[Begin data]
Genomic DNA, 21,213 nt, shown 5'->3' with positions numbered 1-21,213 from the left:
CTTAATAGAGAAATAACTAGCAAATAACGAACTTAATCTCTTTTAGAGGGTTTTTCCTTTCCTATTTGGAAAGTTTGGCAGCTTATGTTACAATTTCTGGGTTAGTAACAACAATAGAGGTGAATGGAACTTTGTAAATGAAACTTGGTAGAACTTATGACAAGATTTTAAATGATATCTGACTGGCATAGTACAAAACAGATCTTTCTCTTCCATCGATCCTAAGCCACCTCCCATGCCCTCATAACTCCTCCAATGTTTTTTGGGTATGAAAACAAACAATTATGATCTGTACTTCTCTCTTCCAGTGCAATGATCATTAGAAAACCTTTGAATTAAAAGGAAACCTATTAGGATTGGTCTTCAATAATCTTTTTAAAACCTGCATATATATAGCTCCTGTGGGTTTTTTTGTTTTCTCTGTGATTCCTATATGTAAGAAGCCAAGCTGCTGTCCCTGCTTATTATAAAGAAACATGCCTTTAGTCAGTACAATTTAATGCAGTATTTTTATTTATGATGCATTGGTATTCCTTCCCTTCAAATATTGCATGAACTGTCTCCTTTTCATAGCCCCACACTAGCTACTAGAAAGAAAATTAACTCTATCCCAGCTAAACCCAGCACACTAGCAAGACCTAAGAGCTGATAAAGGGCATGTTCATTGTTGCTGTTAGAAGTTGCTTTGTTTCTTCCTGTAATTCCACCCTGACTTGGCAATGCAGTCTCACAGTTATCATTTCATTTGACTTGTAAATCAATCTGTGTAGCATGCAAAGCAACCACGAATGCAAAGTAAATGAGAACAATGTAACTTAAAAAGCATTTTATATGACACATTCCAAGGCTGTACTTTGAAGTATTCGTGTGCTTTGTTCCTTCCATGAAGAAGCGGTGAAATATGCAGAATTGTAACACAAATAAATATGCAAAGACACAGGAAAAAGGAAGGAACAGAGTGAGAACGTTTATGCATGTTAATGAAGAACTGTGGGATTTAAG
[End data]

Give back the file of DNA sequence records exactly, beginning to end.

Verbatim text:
Genomic DNA, 21,213 nt, shown 5'->3' with positions numbered 1-21,213 from the left:
CTTAATAGAGAAATAACTAGCAAATAACGAACTTAATCTCTTTTAGAGGGTTTTTCCTTTCCTATTTGGAAAGTTTGGCAGCTTATGTTACAATTTCTGGGTTAGTAACAACAATAGAGGTGAATGGAACTTTGTAAATGAAACTTGGTAGAACTTATGACAAGATTTTAAATGATATCTGACTGGCATAGTACAAAACAGATCTTTCTCTTCCATCGATCCTAAGCCACCTCCCATGCCCTCATAACTCCTCCAATGTTTTTTGGGTATGAAAACAAACAATTATGATCTGTACTTCTCTCTTCCAGTGCAATGATCATTAGAAAACCTTTGAATTAAAAGGAAACCTATTAGGATTGGTCTTCAATAATCTTTTTAAAACCTGCATATATATAGCTCCTGTGGGTTTTTTTGTTTTCTCTGTGATTCCTATATGTAAGAAGCCAAGCTGCTGTCCCTGCTTATTATAAAGAAACATGCCTTTAGTCAGTACAATTTAATGCAGTATTTTTATTTATGATGCATTGGTATTCCTTCCCTTCAAATATTGCATGAACTGTCTCCTTTTCATAGCCCCACACTAGCTACTAGAAAGAAAATTAACTCTATCCCAGCTAAACCCAGCACACTAGCAAGACCTAAGAGCTGATAAAGGGCATGTTCATTGTTGCTGTTAGAAGTTGCTTTGTTTCTTCCTGTAATTCCACCCTGACTTGGCAATGCAGTCTCACAGTTATCATTTCATTTGACTTGTAAATCAATCTGTGTAGCATGCAAAGCAACCACGAATGCAAAGTAAATGAGAACAATGTAACTTAAAAAGCATTTTATATGACACATTCCAAGGCTGTACTTTGAAGTATTCGTGTGCTTTGTTCCTTCCATGAAGAAGCGGTGAAATATGCAGAATTGTAACACAAATAAATATGCAAAGACACAGGAAAAAGGAAGGAACAGAGTGAGAACGTTTATGCATGTTAATGAAGAACTGTGGGATTTAAG